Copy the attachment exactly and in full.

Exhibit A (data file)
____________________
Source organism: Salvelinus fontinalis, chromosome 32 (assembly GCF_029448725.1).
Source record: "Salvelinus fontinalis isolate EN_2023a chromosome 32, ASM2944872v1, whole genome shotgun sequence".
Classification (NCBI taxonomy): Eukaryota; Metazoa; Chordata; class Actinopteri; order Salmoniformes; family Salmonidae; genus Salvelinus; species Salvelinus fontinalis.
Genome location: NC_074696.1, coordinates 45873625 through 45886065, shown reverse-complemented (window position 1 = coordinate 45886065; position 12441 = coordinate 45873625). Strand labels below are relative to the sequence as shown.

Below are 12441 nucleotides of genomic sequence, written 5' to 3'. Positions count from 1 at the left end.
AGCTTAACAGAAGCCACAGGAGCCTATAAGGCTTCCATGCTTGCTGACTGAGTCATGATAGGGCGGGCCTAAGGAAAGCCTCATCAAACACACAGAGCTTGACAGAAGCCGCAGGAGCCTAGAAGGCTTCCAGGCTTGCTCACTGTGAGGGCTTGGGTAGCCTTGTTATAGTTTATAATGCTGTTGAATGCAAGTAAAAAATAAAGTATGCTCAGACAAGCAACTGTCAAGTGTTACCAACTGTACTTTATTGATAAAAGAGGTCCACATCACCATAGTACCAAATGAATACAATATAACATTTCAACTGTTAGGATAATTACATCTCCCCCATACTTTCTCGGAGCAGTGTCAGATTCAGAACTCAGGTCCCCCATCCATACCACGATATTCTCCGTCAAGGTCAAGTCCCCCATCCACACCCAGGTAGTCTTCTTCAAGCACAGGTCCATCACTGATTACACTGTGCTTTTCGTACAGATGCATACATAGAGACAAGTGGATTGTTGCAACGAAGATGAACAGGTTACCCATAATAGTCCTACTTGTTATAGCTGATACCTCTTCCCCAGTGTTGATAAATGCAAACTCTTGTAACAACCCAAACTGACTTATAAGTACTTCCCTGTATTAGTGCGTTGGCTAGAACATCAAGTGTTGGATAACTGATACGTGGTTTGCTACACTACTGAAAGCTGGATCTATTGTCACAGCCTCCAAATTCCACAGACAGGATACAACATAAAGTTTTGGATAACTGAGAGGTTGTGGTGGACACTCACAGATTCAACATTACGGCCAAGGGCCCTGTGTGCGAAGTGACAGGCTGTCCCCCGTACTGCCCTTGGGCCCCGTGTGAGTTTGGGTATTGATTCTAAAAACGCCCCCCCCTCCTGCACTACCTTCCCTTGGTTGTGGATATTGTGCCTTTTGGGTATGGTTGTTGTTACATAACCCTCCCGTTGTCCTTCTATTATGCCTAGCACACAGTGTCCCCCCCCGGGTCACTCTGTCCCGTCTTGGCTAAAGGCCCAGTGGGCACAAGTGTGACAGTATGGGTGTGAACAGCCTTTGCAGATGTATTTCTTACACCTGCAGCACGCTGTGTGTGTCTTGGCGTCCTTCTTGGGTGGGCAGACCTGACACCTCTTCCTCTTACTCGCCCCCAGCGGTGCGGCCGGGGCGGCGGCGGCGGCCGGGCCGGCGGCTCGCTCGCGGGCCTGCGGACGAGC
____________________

Source organism: Salvelinus fontinalis, chromosome 32 (assembly GCF_029448725.1).
Source record: "Salvelinus fontinalis isolate EN_2023a chromosome 32, ASM2944872v1, whole genome shotgun sequence".
Classification (NCBI taxonomy): Eukaryota; Metazoa; Chordata; class Actinopteri; order Salmoniformes; family Salmonidae; genus Salvelinus; species Salvelinus fontinalis.
Genome location: NC_074696.1, coordinates 45873625 through 45886065, shown reverse-complemented (window position 1 = coordinate 45886065; position 12441 = coordinate 45873625). Strand labels below are relative to the sequence as shown.

Below are 12441 nucleotides of genomic sequence, written 5' to 3'. Positions count from 1 at the left end.
AGCTTAACAGAAGCCACAGGAGCCTATAAGGCTTCCATGCTTGCTGACTGAGTCATGATAGGGCGGGCCTAAGGAAAGCCTCATCAAACACACAGAGCTTGACAGAAGCCGCAGGAGCCTAGAAGGCTTCCAGGCTTGCTCACTGTGAGGGCTTGGGTAGCCTTGTTATAGTTTATAATGCTGTTGAATGCAAGTAAAAAATAAAGTATGCTCAGACAAGCAACTGTCAAGTGTTACCAACTGTACTTTATTGATAAAAGAGGTCCACATCACCATAGTACCAAATGAATACAATATAACATTTCAACTGTTAGGATAATTACATCTCCCCCATACTTTCTCGGAGCAGTGTCAGATTCAGAACTCAGGTCCCCCATCCATACCACGATATTCTCCGTCAAGGTCAAGTCCCCCATCCACACCCAGGTAGTCTTCTTCAAGCACAGGTCCATCACTGATTACACTGTGCTTTTCGTACAGATGCATACATAGAGACAAGTGGATTGTTGCAACGAAGATGAACAGGTTACCCATAATAGTCCTACTTGTTATAGCTGATACCTCTTCCCCAGTGTTGATAAATGCAAACTCTTGTAACAACCCAAACTGACTTATAAGTACTTCCCTGTATTAGTGCGTTGGCTAGAACATCAAGTGTTGGATAACTGATACGTGGTTTGCTACACTACTGAAAGCTGGATCTATTGTCACAGCCTCCAAATTCCACAGACAGGATACAACATAAAGTTTTGGATAACTGAGAGGTTGTGGTGGACACTCACAGATTCAACATTACGGCCAAGGGCCCTGTGTGCGAAGTGACAGGCTGTCCCCCGTACTGCCCTTGGGCCCCGTGTGAGTTTGGGTATTGATTCTAAAAACGCCCCCCCCTCCTGCACTACCTTCCCTTGGTTGTGGATATTGTGCCTTTTGGGTATGGTTGTTGTTACATAACCCTCCCGTTGTCCTTCTATTATGCCTAGCACACAGTGTCCCCCCCCGGGTCACTCTGTCCCGTCTTGGCTAAAGGCCCAGTGGGCACAAGTGTGACAGTATGGGTGTGAACAGCCTTTGCAGATGTATTTCTTACACCTGCAGCACGCTGTGTGTGTCTTGGCGTCCTTCTTGGGTGGGCAGACCTGACACCTCTTCCTCTTACTCGCCCCCAGCGGTGCGGCCGGGGCGGCGGCGGCGGCCGGGCCGGCGGCTCGCTCGCGGGCCTGCGGACGAGC